You Need to Listen to “Fearless (Taylor’s Version)”

Caroline Wilking, Co-Editor

The year is 2008: Barack Obama has just been elected as president, Marvel’s “Iron Man” (the first movie in the MCU) is smashing the box office, and the world is fighting through the Global Financial Crisis — but you’re too young to understand any of that.

The year is 2008, and Taylor Swift’s “Fearless” debuts at number 1 on the Billboard 200 chart. Though its songs lend themselves to a teenage audience, it’s an album you grow up listening to, whether that is in its entirety on your new iPod Shuffle or as a select group of hits playing on every radio station. Songs like “Love Story” and “You Belong With Me” become anthems that will still be played over a decade later.

“Fearless was an album full of magic and curiosity, the bliss and devastation of youth. It was the diary of the adventures and explorations [of] a teenage girl who was learning tiny lessons with every new crack in the façade of the fairytale ending she’d been shown in the movies.” — Taylor Swift (2021)
Singer Taylor Swift performs during an appearance on MTV’s Total Request Live, Wednesday, Feb.27, 2008 in New York. (AP Photo/Evan Agostini) (ASSOCIATED PRESS)

Flash forward to 2019 — Taylor Swift has had unpredictable success as an artist and she’s in the controversial era between the release of “reputation” and “Lover.” Public spats with celebrities aside, Swift’s primary battle is one with Scooter Braun and Ithaca Holdings over the rights to her first six master tracks. When Braun acquired Big Machine Records (Swift’s former label) and consequently her masters, Swift released a statement on tumblr, addressing the sale and alleged bullying behind the scenes: “All I could think about was the incessant, manipulative bullying I’ve received at [Braun’s] hands for years…Essentially, my musical legacy is about to lie in the hands of someone who tried to dismantle it.”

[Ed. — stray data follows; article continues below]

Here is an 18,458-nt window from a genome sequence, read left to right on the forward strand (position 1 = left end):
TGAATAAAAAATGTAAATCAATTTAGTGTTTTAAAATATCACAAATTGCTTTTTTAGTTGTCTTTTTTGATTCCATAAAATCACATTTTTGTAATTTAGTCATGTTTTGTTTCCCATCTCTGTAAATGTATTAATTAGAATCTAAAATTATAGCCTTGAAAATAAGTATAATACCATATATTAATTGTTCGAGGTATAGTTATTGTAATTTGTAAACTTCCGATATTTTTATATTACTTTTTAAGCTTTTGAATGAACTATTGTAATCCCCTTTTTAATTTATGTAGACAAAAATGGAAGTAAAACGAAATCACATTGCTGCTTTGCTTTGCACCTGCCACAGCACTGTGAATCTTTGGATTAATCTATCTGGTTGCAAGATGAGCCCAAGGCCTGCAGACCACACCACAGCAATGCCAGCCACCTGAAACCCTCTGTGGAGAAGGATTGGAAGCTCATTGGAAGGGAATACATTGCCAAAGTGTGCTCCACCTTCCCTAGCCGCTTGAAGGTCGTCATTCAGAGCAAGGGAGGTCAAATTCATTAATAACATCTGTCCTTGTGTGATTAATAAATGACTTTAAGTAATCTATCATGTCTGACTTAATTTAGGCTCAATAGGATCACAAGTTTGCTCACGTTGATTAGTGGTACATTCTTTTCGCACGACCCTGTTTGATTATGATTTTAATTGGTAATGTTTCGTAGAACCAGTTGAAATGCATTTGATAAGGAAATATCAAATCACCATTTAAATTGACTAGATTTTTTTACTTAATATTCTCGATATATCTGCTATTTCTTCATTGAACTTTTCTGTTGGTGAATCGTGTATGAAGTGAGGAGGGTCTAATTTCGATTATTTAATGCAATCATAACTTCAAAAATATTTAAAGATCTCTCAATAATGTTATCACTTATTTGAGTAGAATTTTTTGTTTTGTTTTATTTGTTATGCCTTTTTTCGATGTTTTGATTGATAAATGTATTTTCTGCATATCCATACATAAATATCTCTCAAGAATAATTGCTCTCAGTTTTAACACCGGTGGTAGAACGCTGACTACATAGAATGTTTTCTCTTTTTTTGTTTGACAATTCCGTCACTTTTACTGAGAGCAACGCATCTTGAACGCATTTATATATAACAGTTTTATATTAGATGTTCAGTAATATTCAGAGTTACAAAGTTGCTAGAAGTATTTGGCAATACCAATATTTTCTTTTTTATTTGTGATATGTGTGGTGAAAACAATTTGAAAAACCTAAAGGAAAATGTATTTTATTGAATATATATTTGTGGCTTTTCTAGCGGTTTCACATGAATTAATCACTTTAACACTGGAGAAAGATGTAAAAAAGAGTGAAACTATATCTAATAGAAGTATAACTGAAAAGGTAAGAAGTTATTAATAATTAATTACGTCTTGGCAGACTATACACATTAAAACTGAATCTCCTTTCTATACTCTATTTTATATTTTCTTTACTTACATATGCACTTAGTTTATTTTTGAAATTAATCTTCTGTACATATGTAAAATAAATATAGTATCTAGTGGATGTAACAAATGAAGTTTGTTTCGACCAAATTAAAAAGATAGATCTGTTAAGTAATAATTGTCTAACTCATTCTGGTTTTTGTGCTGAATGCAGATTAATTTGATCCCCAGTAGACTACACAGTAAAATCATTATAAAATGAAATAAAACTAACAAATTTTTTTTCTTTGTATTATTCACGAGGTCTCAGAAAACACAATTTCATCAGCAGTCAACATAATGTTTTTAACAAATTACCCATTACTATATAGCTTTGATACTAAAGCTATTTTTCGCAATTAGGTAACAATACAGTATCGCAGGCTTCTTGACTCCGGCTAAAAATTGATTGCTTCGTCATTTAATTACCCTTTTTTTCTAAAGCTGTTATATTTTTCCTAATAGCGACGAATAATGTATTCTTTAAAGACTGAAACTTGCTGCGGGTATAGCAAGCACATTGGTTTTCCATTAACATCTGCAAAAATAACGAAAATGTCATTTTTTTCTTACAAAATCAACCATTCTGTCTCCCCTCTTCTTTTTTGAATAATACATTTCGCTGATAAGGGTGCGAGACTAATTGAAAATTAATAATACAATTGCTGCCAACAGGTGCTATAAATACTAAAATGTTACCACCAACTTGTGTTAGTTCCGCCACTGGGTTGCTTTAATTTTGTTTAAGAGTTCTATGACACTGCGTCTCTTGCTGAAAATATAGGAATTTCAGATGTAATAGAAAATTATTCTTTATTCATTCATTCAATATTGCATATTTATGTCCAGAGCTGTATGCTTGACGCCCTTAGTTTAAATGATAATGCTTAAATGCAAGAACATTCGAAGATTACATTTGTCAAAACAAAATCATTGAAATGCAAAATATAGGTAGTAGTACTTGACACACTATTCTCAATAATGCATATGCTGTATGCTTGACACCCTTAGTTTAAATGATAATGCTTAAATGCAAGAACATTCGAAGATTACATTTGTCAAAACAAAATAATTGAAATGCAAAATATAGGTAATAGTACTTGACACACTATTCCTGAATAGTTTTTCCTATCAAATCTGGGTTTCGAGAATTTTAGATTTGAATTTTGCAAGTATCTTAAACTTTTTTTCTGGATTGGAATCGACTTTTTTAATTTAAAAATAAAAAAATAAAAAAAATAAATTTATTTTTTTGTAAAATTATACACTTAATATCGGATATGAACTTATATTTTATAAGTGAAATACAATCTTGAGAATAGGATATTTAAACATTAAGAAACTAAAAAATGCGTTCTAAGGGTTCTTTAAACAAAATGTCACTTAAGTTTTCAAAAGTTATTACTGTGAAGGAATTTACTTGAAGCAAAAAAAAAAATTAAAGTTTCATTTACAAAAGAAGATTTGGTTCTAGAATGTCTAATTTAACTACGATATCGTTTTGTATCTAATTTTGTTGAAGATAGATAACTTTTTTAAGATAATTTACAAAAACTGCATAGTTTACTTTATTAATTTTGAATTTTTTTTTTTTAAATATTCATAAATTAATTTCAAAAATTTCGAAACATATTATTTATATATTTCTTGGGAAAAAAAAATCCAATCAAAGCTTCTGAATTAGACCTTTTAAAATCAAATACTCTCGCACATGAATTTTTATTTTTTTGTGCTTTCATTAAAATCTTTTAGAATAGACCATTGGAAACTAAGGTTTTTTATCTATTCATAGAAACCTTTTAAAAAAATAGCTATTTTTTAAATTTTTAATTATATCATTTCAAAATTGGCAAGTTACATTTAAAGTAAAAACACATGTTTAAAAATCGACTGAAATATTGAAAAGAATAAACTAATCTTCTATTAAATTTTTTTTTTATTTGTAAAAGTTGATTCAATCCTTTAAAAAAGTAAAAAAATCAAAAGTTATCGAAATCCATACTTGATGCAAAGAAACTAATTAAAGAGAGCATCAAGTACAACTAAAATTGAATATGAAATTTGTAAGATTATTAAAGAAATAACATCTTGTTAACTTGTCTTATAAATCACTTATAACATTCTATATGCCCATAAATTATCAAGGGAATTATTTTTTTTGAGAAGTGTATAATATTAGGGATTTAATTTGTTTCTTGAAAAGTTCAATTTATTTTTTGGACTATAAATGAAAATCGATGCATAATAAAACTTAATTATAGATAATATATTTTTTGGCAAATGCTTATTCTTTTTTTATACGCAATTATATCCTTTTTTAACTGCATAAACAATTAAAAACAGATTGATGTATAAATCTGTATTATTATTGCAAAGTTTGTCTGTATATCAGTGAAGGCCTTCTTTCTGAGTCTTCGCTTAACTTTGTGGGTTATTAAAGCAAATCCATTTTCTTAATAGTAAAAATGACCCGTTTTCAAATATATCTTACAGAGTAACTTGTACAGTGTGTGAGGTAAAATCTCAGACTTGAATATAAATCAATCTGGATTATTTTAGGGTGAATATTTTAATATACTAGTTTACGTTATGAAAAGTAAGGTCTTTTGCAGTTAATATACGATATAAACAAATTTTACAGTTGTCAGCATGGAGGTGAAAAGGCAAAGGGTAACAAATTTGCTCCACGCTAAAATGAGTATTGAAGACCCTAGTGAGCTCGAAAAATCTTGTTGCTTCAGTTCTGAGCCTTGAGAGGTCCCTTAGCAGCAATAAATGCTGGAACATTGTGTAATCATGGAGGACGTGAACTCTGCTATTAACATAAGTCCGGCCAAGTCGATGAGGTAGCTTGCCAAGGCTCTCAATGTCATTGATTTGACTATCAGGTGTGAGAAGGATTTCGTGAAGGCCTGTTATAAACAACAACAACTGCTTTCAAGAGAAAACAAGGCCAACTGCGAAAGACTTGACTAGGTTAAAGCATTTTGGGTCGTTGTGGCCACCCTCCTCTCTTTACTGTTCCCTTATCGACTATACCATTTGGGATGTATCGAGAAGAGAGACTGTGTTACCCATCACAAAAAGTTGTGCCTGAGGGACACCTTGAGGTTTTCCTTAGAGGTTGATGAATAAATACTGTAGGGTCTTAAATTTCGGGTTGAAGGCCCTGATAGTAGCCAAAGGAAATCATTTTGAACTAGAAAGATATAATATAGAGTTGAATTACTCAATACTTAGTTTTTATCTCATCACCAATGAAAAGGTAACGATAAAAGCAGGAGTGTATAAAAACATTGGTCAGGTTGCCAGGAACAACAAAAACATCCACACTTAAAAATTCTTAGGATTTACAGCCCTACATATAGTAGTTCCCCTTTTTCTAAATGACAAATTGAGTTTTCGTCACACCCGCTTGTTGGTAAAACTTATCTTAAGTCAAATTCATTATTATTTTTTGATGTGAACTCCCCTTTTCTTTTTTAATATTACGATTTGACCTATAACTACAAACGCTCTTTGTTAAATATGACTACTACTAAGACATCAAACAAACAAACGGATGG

Swift would soon announce her intentions to rerecord her first six albums, and two years later, on April 9, 2021, she released “Fearless (Taylor’s Version).” As the only rerecording of an album to hit number 1 on the charts, “Fearless (Taylor’s Version)” includes twice the number of tracks on the original (the 13 originals, six from “Fearless Platinum Edition,” her 2010 single “Today Was a Fairytale,” and six songs “from the vault”). The album features a number of artists — Keith Urban, Maren Morris, and the returning Colbie Caillat, as well as DJ Elvira on a remix of “Love Story.” Though Swift stayed true to the original melodies and lyrics of her songs, improvements in sound and tone combined with her more mature, richer voice makes “Fearless (Taylor’s Version)” a rerecording worth listening to for both older fans in search of a nostalgic experience and newer fans just looking for good music.

“We really did go in and try to create a ‘the same but better’ version…We kept all the same parts that I initially dreamed up for these songs. But if there was any way that we could improve upon the sonic quality, we did.” — Taylor Swift (2021)
NEW YORK – AUGUST 27: Taylor Swift performs at Madison Square Garden on August 27, 2009 in New York City. (Photo by Theo Wargo/WireImage for New York Post) (WireImage)